It is against this very slowly evolutionary background that the revolution that underlay modernity must be seen. It is one of just two quantum jumps that human social evolution has made since the primal hunting and gathering stage of early Homo sapiens. The Neolithic or agricultural revolution produced, paradoxically, urban civilization; the Industrial Revolution lifted humankind onto a new plane of technological development that vastly increased the scope for transforming the material environment. In its speed and scale the change brought about by the Industrial Revolution has had, indeed, a greater impact on human life than the Neolithic revolution. Neolithic civilization remained throughout confined by a sharply limited technical and economic base; industrial civilization knows no such limits. Nevertheless, an understanding of agrarian society is essential to the analysis of industrial society, for it is largely through the contrast with its agrarian past that modern society stands out. The meaning of the modern is to be found as much in what it renounces as in what it aspires to.
The period following the Second World War has witnessed the advent of a massive and unprecedented project of social engineering in Third World countries, variously termed industrialization, modernization, or development-*-; and justified on the basis of a supposed superiority of Western economic and political institutions and (initially at least) of Western values over non-Western ones. While the philosophical roots of the belief in the superiority of Western values can be traced back to the Enlightenment ethic of ‘the rational pursuit of human freedoms’, and the Colonial ethic of ‘the White
Man’s burden’, contemporary writers generally legitimate their actions on relatively partial (and
therefore more defensible) grounds, namely the need for and the desirability of transferring modern Western technology to Third World countries in order to bring about increases in per capita output (particularly in the high-productivity industrial sector), or the expanded provision of “basic needs” (i.e., formal education, modern health facilities, piped water supply, and so forth). Such transfer is argued to be speeded up by other forms of an institutional and structural change such as “state-building” (i.e., the expansion of State power conjointly with the introduction of parliamentary and democratic institutions), and the inculcation of a particular set of development-enhancing “modern” (i.e., of course, “Western”) values and habits among the people of traditional societies.
The early days of this project were characterized by unalloyed confidence in the ability of social scientists to help the people of Third World countries banish their inherited problems and construct a new social reality from scratch-. Of course, even in that age of unbounded optimism there were several voices of doubt and dissent regarding the sagacity, desirability or feasibility of such a gigantic endeavor; but the self-assurance of the theorists was so unequivocal and belief in their nostrums so widespread that doubters could readily be dismissed as irrational and misguided ‘cranks’ if not as malicious mischiefmakers.
Accusations of failures could similarly be disregarded as resulting from weaknesses not in the theory but in the application, because of the endurance of backward behavior, values and institutions in the countries concerned, or (at a later stage) from the inefficiency or veniality of politicians and bureaucrats. Matters have changed, however. Although it may be too early to begin writing an epitaph for development theory, it is certainly not inopportune to record the passing of the era of blind faith today there is a crisis in modernisation theory.
Hardly a book or journal on development issues comes out which does not express disappointment, disillusionment or dissatisfaction with the ability of what Ashis Nandy has called a ‘secular theory of salvation,’ to live up to its promise to expand human freedoms Many factors have contributed to this emerging crisis. The most obvious one is the extremely uneven record of development: of the persistence of poverty amid increasing affluence, of the increase in unemployment despite expanding production, and, in general, of the failure in ameliorating the condition of people in the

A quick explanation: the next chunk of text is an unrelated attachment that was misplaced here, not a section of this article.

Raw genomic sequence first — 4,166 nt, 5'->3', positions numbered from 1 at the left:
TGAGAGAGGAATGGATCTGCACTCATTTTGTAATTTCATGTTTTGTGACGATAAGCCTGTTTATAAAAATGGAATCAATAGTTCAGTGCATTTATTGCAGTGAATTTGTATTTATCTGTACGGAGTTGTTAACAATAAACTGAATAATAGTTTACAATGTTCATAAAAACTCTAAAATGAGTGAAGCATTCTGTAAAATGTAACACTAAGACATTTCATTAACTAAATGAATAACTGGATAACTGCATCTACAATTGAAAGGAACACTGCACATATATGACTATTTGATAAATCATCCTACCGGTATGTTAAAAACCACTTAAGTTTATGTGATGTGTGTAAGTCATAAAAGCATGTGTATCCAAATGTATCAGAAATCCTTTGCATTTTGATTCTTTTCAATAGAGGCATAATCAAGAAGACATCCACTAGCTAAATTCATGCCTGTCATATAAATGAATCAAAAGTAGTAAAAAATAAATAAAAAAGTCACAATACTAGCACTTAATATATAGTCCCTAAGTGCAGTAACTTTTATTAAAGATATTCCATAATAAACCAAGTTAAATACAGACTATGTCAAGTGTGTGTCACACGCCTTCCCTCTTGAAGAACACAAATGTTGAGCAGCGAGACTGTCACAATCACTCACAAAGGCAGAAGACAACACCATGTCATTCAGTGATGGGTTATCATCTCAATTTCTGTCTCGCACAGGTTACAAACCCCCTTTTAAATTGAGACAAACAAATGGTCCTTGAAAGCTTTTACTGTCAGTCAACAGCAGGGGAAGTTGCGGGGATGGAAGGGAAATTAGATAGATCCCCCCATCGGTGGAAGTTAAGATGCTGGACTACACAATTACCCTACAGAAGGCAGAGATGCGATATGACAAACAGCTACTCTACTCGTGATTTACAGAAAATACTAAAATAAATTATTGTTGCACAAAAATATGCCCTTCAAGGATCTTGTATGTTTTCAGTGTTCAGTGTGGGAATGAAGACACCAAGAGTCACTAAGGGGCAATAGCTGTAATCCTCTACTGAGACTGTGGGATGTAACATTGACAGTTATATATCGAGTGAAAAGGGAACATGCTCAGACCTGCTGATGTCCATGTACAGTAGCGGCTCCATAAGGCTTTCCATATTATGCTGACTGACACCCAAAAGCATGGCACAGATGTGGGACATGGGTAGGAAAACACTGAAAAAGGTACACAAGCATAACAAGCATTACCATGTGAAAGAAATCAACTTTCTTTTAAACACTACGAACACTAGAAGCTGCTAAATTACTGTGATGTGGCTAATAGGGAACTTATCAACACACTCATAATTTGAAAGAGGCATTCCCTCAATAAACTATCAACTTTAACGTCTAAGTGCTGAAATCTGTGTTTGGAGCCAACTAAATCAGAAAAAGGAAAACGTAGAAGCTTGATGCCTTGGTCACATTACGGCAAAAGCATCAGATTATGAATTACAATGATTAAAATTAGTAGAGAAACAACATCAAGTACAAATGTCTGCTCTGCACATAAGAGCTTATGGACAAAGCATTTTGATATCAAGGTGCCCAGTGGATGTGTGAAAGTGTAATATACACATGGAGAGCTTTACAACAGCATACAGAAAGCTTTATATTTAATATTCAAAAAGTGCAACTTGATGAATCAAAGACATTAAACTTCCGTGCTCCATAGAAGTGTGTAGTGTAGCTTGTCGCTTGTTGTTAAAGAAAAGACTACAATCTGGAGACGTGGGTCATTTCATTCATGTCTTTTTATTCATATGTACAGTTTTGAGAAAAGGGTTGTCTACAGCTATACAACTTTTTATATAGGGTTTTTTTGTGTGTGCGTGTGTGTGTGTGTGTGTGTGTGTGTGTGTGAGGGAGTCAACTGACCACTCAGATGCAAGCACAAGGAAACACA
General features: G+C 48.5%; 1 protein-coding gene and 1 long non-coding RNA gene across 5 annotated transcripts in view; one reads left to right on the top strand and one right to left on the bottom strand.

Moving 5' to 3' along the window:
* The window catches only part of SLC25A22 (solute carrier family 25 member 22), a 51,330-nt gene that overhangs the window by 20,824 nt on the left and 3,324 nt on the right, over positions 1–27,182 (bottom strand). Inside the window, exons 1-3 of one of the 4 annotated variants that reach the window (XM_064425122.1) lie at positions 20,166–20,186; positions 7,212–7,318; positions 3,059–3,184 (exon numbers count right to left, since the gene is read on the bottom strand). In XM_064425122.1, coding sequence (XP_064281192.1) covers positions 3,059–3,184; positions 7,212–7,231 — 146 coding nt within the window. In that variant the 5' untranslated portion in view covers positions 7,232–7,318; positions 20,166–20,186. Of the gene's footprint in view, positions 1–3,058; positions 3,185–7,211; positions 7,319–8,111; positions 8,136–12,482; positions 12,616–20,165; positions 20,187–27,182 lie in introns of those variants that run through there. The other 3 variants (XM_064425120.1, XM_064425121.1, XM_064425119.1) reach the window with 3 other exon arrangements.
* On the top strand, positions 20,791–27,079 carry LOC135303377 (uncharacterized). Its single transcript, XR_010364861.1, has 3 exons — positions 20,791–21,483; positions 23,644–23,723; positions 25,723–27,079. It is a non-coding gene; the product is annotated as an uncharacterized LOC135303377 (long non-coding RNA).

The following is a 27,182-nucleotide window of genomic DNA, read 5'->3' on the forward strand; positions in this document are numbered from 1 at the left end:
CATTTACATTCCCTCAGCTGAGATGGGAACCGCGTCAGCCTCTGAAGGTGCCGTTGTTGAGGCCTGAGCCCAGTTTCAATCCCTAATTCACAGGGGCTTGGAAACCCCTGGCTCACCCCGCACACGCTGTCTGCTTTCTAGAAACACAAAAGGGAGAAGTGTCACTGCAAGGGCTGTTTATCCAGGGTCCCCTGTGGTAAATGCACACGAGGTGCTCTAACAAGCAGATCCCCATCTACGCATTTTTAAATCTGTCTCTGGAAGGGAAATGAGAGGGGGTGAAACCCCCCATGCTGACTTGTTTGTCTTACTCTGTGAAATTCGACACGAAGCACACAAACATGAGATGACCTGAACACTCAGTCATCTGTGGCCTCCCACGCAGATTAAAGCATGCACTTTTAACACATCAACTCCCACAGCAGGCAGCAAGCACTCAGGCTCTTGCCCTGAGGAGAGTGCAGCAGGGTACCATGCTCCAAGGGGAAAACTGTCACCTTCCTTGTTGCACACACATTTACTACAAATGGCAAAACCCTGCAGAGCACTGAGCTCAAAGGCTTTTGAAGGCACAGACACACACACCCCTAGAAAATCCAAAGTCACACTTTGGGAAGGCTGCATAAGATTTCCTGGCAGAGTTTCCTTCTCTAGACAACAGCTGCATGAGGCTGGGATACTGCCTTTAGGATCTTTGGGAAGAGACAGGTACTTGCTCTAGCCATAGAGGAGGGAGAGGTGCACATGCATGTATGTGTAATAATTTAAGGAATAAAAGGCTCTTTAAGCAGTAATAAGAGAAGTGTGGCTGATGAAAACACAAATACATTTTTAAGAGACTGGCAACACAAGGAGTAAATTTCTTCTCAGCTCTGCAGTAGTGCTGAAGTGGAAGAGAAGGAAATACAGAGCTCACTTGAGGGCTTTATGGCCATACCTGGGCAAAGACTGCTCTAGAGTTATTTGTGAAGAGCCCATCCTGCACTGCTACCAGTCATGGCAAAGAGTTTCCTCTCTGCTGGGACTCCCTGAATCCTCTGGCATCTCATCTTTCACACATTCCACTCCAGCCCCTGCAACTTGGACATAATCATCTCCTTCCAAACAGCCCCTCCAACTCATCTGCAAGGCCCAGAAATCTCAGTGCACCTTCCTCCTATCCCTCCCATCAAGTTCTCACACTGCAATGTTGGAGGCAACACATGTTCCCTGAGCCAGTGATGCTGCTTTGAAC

poorest countries of Africa and Asia. A second reason is the increasing association of modernization and
development with ecological disasters: the devastation of tropical rain-forests and mountain watersheds, the deleterious (and unanticipated) ecological consequences of large dams and large irrigation systems, the loss of subsistence agricultural land to desertification in Africa and waterlogging and salinity in Asia, and the high energy-requirement and vulnerability of modern technologies.
Another contributory factor is a similarly increasing association of development with higher levels of conflicts and tensions in much of the Third World, in almost all parts where the developmental project has been underway for a significant period of time, where such conflicts as wars, civil unrest, civic and ethnic violence, political repression and urban crime appear to have increased tremendously Responsibility must also be placed at the door of a fourth consideration namely the onset of a period of confusion, muddled groping and search for new paradigms in Economics as well as Political Science, the two mother disciplines of development theory
Notwithstanding the importance of each of the above, however, it seems that the single most important reason for the spreading disillusionment is a ‘loss of hope’ as Mary Kaldor once put it, an erosion of the myth that development can create a just and humane society. This erosion has also permitted the increase in popularity and self-assurance of non-Western (and often anti-Western) social, cultural and political movements in Third World countries. Some of the above reasons can be summarized here.
1) First, there is growing recognition that it is not possible, given the earth’s resources, for the entire planet to be able to emulate the consumption pattern of Western countries.
2) Second, tremendous unanticipated social and political problems accompanying development
have raised the concern that, even if it were possible to ‘become like the West,’ attempts to do so in the shortest possible time could be socially harmful.
3) Third, growing familiarity of Third World citizens with the mode of existence in the West has created serious reservations about the desirability of following this line of development. These reservations have surfaced in the West as well, and have no doubt helped to re-inforce those in the Third World.
4) Fourth, this process of doubt and discovery has been hastened by the events of the seventies
(Watergate, Vietnam, OPEC, economic crises, the decay of cities, and the plight of elderly or minorities in Western countries), which led to the gradual erosion of the myth that people in Western societies were in greater control of their destiny.
5) Fifth, a similar disillusionment seems to have set in with regard to the Soviet model, with the publicisation of the Stalinist purges, expansion of State control over peoples’ lives, and a generalised denial of freedoms.
6) Sixth, escalation of the irrational arms race between the two superpowers and the accompanying intensification of belligerent rhetoric, despite widespread popular resistance, have created doubts about the ability of the rational model to even ensure the survival of the species.